I found myself day dreaming at the wheel as we drove out of the mountains south of Puerto Vallarta along Highway 200. I jerked myself out of it because dropping your guard can be quite shocking in Mexico. The roads are full of potholes and cows and people and topes (speed bumps) and all manner of sudden obstructions. Yet here I was drifting along at 60 miles an hour like I was driving through Central Florida on Highway 27 without a care in the world.
Call it miraculous but after the appalling potholes and bumps of Highway 200 coming out of Puerto Vallarta, the dystopian city of rain and traffic jams and crowds and ugliness, we broke out onto a ribbon of smooth black asphalt climbing into the mountains through small picturesque villages and miles of canopy shading the sun that had finally broken through the cloud cover. I was obviously exhausted and it was two o’clock and we hadn’t eaten. My wife instructed me to find a space to pull over so she could make lunch. Her wish was my command and I magically caused a disused sand quarry to appear.
She opened the Gannet Café while the Chief Security Officer and I went out to check the perimeter. As we ate our salmon salad I dropped a suggestion in the ships suggestion box, pretty sure it would sink out of sight. “We could spend the night here.” I was exhausted after all the dodg’ems in the Big City. “Okay” she said. And just like that we did.
She amused herself deploying the Instapot while I took a nap with Rusty and dug into a Nevada Barr novel recommended by Bruce a former New Mexico resident. The clouds dropped their loads and a light rain spattered GANNET2 making the dust speckle to look like camouflage. All we could hear was the occasional drone of traffic on the highway below punctuated by the roar of trucks using their Jake brakes to slow their descents. Night fell, and just like that we were alone.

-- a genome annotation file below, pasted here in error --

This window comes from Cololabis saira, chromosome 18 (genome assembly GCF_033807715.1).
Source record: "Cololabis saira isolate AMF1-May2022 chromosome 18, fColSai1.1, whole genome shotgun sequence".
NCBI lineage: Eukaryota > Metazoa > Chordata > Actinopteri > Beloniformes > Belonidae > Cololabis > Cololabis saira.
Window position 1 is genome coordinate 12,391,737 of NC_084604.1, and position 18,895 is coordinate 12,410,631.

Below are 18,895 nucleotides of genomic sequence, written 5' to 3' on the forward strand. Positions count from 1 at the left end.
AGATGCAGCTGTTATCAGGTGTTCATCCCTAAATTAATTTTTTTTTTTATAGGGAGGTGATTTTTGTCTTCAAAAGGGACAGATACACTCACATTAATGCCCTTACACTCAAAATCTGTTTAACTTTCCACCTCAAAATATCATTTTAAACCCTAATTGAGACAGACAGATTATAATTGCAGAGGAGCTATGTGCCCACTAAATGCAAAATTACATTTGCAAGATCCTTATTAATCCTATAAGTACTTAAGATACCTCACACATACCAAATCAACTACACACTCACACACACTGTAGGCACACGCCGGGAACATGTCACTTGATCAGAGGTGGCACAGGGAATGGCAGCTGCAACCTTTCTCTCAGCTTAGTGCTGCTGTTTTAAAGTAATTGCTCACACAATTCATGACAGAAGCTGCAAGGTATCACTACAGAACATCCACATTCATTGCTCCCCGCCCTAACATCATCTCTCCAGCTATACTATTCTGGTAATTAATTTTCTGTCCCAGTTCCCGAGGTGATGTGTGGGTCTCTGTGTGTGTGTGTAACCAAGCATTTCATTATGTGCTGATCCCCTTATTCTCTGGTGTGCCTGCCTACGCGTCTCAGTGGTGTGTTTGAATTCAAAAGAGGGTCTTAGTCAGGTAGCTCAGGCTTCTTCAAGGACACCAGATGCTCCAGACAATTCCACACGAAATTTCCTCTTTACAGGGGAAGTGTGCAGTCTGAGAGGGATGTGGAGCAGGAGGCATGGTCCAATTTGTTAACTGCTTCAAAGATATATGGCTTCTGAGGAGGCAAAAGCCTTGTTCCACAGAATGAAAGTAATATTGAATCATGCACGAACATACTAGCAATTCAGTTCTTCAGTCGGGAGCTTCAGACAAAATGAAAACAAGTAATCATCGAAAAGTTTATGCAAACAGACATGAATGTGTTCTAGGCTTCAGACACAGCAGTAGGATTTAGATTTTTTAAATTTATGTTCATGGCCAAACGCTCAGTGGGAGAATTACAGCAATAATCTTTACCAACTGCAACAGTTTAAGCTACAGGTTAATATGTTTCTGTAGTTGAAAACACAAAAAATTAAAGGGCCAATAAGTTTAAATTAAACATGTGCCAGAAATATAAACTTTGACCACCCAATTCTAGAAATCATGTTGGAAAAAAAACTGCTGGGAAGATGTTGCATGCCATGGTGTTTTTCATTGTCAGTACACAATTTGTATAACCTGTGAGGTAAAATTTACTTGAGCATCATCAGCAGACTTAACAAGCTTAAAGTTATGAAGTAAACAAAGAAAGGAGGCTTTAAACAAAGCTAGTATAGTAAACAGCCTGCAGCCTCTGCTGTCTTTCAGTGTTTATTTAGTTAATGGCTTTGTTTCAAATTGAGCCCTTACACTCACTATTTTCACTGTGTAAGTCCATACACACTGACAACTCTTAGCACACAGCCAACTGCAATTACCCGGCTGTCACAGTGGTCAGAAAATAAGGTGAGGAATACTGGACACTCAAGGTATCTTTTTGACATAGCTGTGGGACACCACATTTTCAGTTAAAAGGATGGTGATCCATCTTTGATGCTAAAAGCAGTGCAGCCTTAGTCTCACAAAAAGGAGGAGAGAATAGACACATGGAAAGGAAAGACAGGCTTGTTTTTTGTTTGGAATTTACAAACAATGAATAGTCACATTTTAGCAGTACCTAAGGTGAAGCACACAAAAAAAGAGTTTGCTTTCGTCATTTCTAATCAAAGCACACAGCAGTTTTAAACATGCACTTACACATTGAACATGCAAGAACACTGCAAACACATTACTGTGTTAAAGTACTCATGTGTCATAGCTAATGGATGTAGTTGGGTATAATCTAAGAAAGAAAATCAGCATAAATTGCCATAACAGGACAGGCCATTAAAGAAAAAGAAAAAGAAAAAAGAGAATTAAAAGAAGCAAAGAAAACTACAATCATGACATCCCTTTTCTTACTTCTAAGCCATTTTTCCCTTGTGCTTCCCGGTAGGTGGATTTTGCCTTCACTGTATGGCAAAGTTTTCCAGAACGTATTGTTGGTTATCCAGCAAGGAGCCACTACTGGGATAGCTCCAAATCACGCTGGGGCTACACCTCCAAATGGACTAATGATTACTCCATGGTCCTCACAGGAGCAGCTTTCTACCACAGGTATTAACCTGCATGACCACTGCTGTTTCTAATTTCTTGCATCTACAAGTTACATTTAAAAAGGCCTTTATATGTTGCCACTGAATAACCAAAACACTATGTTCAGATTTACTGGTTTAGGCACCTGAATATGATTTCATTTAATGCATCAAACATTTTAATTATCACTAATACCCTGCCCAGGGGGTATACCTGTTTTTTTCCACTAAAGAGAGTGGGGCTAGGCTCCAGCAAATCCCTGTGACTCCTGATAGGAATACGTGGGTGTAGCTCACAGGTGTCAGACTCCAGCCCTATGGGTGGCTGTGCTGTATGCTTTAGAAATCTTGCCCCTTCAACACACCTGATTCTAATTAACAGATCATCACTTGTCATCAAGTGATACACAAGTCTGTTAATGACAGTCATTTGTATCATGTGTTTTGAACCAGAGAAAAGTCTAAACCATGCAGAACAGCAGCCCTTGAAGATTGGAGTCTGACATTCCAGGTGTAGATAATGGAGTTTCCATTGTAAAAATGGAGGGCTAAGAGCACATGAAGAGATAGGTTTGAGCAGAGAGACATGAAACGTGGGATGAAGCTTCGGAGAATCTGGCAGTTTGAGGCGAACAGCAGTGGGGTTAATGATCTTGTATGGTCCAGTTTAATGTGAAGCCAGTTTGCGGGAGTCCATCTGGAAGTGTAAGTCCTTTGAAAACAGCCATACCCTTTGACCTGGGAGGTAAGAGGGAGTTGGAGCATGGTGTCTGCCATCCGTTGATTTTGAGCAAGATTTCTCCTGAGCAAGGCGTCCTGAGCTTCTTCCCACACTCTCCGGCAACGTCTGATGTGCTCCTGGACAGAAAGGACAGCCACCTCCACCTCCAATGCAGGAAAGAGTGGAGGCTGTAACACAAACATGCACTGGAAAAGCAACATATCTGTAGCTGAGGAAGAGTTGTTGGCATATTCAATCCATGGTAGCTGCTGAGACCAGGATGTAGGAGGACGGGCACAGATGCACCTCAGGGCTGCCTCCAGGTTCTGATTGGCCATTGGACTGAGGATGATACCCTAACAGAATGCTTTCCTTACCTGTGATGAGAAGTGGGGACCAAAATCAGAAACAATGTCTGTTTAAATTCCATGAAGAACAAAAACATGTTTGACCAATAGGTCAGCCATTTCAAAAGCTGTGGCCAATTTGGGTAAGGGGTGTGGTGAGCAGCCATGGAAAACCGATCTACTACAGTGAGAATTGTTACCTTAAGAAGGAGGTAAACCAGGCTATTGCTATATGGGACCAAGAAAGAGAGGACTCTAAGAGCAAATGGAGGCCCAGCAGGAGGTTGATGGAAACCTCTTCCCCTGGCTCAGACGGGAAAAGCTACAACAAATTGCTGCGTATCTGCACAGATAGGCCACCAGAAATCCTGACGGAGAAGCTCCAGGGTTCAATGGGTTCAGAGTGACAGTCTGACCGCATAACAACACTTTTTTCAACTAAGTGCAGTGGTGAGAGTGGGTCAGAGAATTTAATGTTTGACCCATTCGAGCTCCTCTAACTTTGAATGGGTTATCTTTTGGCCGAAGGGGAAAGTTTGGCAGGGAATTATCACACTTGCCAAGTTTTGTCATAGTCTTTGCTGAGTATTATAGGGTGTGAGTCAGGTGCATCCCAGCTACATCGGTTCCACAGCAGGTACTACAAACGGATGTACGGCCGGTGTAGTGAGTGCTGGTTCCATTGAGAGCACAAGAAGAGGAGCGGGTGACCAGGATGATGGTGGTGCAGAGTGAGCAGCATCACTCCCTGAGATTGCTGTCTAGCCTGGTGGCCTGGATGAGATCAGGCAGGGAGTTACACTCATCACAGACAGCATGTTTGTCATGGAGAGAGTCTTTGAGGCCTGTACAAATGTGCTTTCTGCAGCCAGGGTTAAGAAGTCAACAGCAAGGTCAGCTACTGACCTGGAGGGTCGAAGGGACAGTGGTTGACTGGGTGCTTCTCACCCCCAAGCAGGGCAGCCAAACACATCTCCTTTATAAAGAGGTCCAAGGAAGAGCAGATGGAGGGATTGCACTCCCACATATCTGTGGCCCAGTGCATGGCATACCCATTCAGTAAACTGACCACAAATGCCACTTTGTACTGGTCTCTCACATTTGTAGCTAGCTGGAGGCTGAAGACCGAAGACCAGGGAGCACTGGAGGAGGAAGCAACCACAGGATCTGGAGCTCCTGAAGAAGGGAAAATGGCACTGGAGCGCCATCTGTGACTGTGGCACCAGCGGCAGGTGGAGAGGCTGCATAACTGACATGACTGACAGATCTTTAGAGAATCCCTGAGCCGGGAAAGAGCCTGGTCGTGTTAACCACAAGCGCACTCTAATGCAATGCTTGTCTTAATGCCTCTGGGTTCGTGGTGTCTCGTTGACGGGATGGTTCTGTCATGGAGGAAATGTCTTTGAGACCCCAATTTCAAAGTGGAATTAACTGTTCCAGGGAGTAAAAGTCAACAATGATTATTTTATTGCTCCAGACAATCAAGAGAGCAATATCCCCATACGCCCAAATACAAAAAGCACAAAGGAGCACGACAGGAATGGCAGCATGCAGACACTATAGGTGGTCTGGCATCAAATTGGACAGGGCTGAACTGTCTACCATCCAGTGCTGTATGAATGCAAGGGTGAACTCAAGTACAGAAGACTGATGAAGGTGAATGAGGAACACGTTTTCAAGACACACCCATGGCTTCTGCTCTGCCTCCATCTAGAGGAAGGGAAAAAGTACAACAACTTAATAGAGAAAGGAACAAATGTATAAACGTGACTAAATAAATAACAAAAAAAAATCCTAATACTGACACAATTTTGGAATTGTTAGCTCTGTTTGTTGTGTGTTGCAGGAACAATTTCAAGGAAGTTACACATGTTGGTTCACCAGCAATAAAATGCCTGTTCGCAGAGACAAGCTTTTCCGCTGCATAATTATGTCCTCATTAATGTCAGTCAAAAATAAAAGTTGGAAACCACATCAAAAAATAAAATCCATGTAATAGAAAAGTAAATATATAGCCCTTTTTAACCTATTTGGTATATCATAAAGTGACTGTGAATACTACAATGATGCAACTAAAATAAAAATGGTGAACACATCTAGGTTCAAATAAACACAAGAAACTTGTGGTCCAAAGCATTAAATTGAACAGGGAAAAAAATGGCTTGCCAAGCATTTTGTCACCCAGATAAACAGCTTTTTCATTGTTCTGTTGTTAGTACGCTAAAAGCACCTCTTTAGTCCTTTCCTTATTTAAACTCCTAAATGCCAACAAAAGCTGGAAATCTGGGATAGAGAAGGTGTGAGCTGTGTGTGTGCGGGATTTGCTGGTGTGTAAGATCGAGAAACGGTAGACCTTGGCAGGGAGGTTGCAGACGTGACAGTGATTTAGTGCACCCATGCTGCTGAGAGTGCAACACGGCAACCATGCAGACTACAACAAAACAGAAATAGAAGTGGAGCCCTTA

It would be satisfyingly dramatic to report that we were set upon by bandits but our lives are surprisingly not the scene of a melodrama and in due course the sun came up and I dragged myself from my comfortable bed to take the hound from hell on his morning walk, the unvarying routine.
We dodged cow pats and fences and followed a trail up into the woods above the van and the road far below, the only signs of life.
Of course when we got back on the road we immediately encountered people shattering our feeling of being alone, first a work crew rebuilding a culvert and as soon as we crested the pass we saw a restaurant offering breakfast and pretty soon the perfect black ribbon of asphalt brought us to a market town, Tomatlán where Layne shouted “Tamales!” a secret code word for “Stop the van!” She went shopping while Rusty put the fear of God into a sweet local resident with her tail between her legs. I tried to offer her a chicken strip but she was too beaten down to take even that. I uploaded my previous day’s blog as we had internet service again. That’s why yesterdays entry came late. Today’s is late because I sat out in the sun too long and went to bed early feeling feverish. I missed the tropical weather apparently and enjoyed too much all at once.